4 stars Recorded "live in the studio" at Fish's own Funny Farm Recording Studio, Acoustic Session offers exactly what it suggests - Fish accompanied by acoustic guitar, base, and drums (played by Dave Stewart - that's the Scottish session drummer, not the Canterbury scene keyboardist!) and without the shimmering keyboards and soaring electric guitar we're more used to hearing accompany his work.

In terms of presentation, this product shows every sign of having been put together in a hurry - a little quickie to act as a treat for the fan club and perhaps a bit of extra product for the nascent Dick Bros. Record Company. Still, the thinking behind this is sound. Commercially speaking, the MTV Unplugged series was riding high at around this time, reviving an interest in acoustic reinterpretations of rock music, and artistically speaking, Fish's material lends itself to the treatment better than you might expect.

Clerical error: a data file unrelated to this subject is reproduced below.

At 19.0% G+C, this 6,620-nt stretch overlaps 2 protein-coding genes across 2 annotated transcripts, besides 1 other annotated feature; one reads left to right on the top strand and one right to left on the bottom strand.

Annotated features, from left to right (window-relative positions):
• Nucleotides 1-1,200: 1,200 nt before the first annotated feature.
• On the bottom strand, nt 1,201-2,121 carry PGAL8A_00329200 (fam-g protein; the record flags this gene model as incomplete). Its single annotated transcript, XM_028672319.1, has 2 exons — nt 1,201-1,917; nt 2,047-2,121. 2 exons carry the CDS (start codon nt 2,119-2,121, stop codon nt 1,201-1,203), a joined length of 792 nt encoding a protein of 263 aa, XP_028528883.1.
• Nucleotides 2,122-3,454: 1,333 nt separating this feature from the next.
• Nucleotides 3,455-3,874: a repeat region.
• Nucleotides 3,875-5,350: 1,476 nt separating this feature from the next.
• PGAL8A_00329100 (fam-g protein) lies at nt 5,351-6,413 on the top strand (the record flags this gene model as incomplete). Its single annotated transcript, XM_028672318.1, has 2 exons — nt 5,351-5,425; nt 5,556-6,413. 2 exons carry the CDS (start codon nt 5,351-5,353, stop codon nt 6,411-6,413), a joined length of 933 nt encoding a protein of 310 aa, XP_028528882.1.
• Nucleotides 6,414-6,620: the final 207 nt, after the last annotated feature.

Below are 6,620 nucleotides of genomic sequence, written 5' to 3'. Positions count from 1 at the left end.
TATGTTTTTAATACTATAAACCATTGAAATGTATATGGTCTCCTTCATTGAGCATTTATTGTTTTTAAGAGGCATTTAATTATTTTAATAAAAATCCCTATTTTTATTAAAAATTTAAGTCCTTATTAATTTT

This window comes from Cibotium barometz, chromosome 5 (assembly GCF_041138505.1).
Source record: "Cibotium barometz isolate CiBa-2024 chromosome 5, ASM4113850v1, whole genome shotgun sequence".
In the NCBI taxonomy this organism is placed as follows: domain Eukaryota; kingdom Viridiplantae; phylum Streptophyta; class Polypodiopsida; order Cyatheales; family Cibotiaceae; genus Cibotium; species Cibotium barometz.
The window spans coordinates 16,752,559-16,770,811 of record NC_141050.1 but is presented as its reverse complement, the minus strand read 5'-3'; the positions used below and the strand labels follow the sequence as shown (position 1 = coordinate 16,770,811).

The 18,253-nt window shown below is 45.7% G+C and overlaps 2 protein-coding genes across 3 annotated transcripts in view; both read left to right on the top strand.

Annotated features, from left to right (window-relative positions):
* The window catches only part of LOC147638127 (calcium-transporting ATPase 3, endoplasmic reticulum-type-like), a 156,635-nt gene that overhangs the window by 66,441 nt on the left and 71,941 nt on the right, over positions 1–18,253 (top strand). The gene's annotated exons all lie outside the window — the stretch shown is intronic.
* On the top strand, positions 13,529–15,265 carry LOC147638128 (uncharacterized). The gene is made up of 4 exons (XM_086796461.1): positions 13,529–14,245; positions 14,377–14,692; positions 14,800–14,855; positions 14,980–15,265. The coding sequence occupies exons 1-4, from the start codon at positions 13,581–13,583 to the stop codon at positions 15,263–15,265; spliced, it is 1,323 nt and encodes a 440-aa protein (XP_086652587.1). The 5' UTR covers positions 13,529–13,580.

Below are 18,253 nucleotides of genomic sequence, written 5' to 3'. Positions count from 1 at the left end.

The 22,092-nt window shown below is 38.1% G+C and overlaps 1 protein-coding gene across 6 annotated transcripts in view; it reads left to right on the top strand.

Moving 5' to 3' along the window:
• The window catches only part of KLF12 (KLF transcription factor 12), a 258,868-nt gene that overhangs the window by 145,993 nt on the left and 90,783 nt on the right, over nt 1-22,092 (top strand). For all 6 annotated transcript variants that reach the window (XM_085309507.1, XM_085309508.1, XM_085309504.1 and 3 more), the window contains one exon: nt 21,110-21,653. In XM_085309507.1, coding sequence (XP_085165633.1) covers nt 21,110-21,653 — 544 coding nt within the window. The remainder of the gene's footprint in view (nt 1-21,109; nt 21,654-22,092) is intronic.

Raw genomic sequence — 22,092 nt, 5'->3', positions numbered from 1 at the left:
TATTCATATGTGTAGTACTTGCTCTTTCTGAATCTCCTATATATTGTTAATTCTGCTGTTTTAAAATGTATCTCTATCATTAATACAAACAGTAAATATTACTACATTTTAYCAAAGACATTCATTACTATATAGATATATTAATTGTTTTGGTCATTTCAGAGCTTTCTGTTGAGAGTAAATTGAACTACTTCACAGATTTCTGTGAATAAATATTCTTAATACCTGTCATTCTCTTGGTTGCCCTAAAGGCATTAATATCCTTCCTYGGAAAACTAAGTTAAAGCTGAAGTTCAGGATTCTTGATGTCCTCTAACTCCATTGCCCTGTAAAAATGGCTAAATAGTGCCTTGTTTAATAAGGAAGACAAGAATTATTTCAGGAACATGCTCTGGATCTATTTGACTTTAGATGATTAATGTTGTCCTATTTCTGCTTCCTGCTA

Other artists originating in the 1980s neo-prog boom Fish helped spearhead have tried their hand at this sort of thing, of course - Marillion had Unplugged At the Walls, Less Is More, and Live At Cadogan Hall, and Pendragon have also turned their hand to this. Fish did it before any of them, however, and it turns out his songs are ripe for the treatment. It certainly helps that there's a strong streak of the protest song in material like Lucky or Internal Exile, and that traces of folk music had been weaving their way into Fish's recent albums which could be further teased out here.